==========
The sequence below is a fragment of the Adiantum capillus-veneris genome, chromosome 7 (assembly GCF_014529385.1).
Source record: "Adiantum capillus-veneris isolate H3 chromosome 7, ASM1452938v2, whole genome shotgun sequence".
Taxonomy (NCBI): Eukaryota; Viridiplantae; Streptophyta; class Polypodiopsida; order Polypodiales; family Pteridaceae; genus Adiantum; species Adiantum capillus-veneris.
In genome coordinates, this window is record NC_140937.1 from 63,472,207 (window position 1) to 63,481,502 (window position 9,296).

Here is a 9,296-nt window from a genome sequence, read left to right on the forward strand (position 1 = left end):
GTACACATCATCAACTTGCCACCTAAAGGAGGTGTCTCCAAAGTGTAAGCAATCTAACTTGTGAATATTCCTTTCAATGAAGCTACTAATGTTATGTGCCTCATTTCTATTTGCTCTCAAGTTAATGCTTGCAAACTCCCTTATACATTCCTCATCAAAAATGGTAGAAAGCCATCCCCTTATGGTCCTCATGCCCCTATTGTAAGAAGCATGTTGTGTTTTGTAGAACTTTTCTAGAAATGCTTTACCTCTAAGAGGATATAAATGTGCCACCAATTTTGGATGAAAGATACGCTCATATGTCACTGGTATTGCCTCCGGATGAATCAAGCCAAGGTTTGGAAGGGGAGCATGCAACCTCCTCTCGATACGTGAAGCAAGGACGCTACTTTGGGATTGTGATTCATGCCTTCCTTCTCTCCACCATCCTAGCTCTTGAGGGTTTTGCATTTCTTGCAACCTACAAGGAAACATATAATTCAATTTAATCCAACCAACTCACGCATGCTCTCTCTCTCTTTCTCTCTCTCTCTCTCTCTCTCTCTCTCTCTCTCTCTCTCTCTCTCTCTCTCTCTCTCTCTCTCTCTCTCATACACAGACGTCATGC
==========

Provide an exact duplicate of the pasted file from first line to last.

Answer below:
The sequence below is a fragment of the Adiantum capillus-veneris genome, chromosome 7 (assembly GCF_014529385.1).
Source record: "Adiantum capillus-veneris isolate H3 chromosome 7, ASM1452938v2, whole genome shotgun sequence".
Taxonomy (NCBI): Eukaryota; Viridiplantae; Streptophyta; class Polypodiopsida; order Polypodiales; family Pteridaceae; genus Adiantum; species Adiantum capillus-veneris.
In genome coordinates, this window is record NC_140937.1 from 63,472,207 (window position 1) to 63,481,502 (window position 9,296).

Here is a 9,296-nt window from a genome sequence, read left to right on the forward strand (position 1 = left end):
GTACACATCATCAACTTGCCACCTAAAGGAGGTGTCTCCAAAGTGTAAGCAATCTAACTTGTGAATATTCCTTTCAATGAAGCTACTAATGTTATGTGCCTCATTTCTATTTGCTCTCAAGTTAATGCTTGCAAACTCCCTTATACATTCCTCATCAAAAATGGTAGAAAGCCATCCCCTTATGGTCCTCATGCCCCTATTGTAAGAAGCATGTTGTGTTTTGTAGAACTTTTCTAGAAATGCTTTACCTCTAAGAGGATATAAATGTGCCACCAATTTTGGATGAAAGATACGCTCATATGTCACTGGTATTGCCTCCGGATGAATCAAGCCAAGGTTTGGAAGGGGAGCATGCAACCTCCTCTCGATACGTGAAGCAAGGACGCTACTTTGGGATTGTGATTCATGCCTTCCTTCTCTCCACCATCCTAGCTCTTGAGGGTTTTGCATTTCTTGCAACCTACAAGGAAACATATAATTCAATTTAATCCAACCAACTCACGCATGCTCTCTCTCTCTTTCTCTCTCTCTCTCTCTCTCTCTCTCTCTCTCTCTCTCTCTCTCTCTCTCTCTCTCTCTCTCTCTCTCTCATACACAGACGTCATGC